|| ||Linus Torvalds <torvalds-AT-osdl.org>|
|| ||"Martin J. Bligh" <mbligh-AT-mbligh.org>|
|| ||Re: [Lhms-devel] [PATCH 0/7] Fragmentation Avoidance V19|
|| ||Thu, 3 Nov 2005 10:03:46 -0800 (PST)|
|| ||Mel Gorman <mel-AT-csn.ul.ie>, Arjan van de Ven <arjan-AT-infradead.org>,
Nick Piggin <nickpiggin-AT-yahoo.com.au>,
Dave Hansen <haveblue-AT-us.ibm.com>, Ingo Molnar <mingo-AT-elte.hu>,
Andrew Morton <akpm-AT-osdl.org>, kravetz-AT-us.ibm.com,
Linux Kernel Mailing List <linux-kernel-AT-vger.kernel.org>,
Arjan van de Ven <arjanv-AT-infradead.org>|
On Thu, 3 Nov 2005, Martin J. Bligh wrote:
> > And I suspect that by default, there should be zero of them. Ie you'd have
> > to set them up the same way you now set up a hugetlb area.
> So ... if there are 0 by default, and I run for a while and dirty up
> memory, how do I free any pages up to put into them? Not sure how that
Just face it - people who want memory hotplug had better know that
beforehand (and let's be honest - in practice it's only going to work in
virtualized environments or in environments where you can insert the new
bank of memory and copy it over and remove the old one with hw support).
Same as hugetlb.
Nobody sane _cares_. Nobody sane is asking for these things. Only people
with special needs are asking for it, and they know their needs.
You have to realize that the first rule of engineering is to work out the
balances. The undeniable fact is, that 99.99% of all users will never care
one whit, and memory management is complex and fragile. End result: the
0.01% of users will have to do some manual configuration to keep things
simpler for the cases that really matter.
Because the case that really matters is the sane case. The one where we
- don't change memory (normal)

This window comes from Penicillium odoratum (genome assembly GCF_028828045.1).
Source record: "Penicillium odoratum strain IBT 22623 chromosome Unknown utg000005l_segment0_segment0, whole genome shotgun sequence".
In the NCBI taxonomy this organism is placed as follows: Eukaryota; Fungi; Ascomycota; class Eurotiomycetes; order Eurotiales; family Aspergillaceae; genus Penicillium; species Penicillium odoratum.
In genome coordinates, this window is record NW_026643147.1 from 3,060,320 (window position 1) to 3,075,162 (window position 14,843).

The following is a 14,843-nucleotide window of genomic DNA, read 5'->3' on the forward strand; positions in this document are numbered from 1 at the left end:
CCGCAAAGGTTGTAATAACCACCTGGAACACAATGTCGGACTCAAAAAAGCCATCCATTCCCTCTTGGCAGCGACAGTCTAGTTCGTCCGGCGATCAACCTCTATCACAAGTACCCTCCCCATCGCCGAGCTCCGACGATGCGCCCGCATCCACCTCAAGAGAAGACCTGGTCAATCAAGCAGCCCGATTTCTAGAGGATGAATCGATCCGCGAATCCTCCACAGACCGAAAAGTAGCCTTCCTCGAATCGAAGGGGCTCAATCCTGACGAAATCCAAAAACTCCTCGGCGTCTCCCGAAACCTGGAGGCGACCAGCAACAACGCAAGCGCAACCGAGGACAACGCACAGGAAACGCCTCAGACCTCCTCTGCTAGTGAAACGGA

- only add memory (easy)
- only switch out memory with hardware support (ie the _hardware_
supports parallel memory, and you can switch out a DIMM without
software ever really even noticing)
- have system maintainers that do strange things, but _know_ that.
We simply DO NOT CARE about some theoretical "general case", because the
general case is (a) insane and (b) impossible to cater to without
Guys, a kernel developer needs to know when to say NO.
And we say NO, HELL NO!! to generic software-only memory hotplug.
If you are running a DB that needs to benchmark well, you damn well KNOW
IT IN ADVANCE, AND YOU TUNE FOR IT.
Nobody takes a random machine and says "ok, we'll now put our most
performance-critical database on this machine, and oh, btw, you can't
reboot it and tune for it beforehand". And if you have such a person, you
need to learn to IGNORE THE CRAZY PEOPLE.
When you hear voices in your head that tell you to shoot the pope, do you
do what they say? Same thing goes for customers and managers. They are the
crazy voices in your head, and you need to set them right, not just
blindly do what they ask for.
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